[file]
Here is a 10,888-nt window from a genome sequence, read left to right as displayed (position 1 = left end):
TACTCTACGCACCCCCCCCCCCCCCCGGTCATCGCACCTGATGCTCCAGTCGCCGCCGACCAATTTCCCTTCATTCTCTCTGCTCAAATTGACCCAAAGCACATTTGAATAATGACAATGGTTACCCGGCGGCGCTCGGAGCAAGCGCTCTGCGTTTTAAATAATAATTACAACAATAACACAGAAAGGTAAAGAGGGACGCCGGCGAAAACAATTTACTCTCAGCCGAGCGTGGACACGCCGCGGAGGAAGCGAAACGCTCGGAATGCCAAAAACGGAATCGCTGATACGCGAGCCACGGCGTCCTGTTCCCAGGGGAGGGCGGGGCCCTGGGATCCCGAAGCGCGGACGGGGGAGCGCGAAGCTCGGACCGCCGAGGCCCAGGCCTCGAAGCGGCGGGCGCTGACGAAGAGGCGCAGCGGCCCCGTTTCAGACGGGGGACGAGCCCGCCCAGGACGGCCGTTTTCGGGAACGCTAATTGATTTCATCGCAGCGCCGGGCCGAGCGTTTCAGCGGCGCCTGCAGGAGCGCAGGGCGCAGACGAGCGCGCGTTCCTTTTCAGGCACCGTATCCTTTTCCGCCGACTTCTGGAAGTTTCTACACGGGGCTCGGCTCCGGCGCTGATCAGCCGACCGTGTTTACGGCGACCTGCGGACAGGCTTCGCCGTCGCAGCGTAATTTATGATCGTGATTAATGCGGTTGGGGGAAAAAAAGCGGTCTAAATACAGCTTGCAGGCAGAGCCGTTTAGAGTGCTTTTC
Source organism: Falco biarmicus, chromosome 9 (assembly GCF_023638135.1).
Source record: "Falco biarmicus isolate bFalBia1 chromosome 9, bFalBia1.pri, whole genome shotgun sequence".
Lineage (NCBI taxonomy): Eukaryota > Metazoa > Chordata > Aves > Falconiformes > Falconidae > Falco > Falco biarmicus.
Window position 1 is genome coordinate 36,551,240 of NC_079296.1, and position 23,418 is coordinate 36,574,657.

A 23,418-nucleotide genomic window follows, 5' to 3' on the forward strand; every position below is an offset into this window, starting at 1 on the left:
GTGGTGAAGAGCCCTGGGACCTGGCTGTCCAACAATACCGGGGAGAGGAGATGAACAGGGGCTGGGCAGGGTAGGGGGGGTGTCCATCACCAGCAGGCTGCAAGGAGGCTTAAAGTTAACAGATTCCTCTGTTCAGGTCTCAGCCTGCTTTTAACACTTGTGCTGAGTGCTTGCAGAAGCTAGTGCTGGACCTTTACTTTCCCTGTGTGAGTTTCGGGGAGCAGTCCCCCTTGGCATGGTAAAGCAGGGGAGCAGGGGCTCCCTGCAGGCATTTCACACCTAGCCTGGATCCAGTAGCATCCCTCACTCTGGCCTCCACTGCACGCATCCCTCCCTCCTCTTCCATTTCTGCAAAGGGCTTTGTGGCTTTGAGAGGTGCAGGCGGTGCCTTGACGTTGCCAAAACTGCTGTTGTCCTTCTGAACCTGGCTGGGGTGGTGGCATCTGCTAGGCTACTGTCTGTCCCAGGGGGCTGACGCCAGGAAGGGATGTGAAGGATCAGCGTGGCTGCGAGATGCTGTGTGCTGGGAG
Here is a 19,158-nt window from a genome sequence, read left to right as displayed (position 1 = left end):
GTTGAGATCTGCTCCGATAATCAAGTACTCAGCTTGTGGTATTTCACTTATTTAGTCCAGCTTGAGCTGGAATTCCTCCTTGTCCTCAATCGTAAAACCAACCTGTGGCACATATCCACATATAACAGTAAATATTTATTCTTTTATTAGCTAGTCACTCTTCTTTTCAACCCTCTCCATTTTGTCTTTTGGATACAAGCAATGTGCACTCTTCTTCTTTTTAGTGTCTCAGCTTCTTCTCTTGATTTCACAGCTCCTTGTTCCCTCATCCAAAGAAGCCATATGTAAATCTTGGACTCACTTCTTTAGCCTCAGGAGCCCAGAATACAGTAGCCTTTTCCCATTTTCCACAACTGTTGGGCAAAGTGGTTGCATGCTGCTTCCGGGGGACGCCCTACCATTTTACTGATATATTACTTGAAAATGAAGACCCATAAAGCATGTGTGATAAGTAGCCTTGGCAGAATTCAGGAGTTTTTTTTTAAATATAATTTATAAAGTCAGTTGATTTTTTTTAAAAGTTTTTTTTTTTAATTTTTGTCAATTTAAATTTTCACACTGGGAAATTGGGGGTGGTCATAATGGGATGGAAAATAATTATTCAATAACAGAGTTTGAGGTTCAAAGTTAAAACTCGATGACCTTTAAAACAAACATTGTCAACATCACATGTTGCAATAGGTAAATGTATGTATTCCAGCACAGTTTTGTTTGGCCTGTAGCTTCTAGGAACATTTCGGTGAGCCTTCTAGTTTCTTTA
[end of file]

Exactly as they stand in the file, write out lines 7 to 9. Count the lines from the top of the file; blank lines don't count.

A 23,418-nucleotide genomic window follows, 5' to 3' on the forward strand; every position below is an offset into this window, starting at 1 on the left:
GTGGTGAAGAGCCCTGGGACCTGGCTGTCCAACAATACCGGGGAGAGGAGATGAACAGGGGCTGGGCAGGGTAGGGGGGGTGTCCATCACCAGCAGGCTGCAAGGAGGCTTAAAGTTAACAGATTCCTCTGTTCAGGTCTCAGCCTGCTTTTAACACTTGTGCTGAGTGCTTGCAGAAGCTAGTGCTGGACCTTTACTTTCCCTGTGTGAGTTTCGGGGAGCAGTCCCCCTTGGCATGGTAAAGCAGGGGAGCAGGGGCTCCCTGCAGGCATTTCACACCTAGCCTGGATCCAGTAGCATCCCTCACTCTGGCCTCCACTGCACGCATCCCTCCCTCCTCTTCCATTTCTGCAAAGGGCTTTGTGGCTTTGAGAGGTGCAGGCGGTGCCTTGACGTTGCCAAAACTGCTGTTGTCCTTCTGAACCTGGCTGGGGTGGTGGCATCTGCTAGGCTACTGTCTGTCCCAGGGGGCTGACGCCAGGAAGGGATGTGAAGGATCAGCGTGGCTGCGAGATGCTGTGTGCTGGGAG
Here is a 19,158-nt window from a genome sequence, read left to right as displayed (position 1 = left end):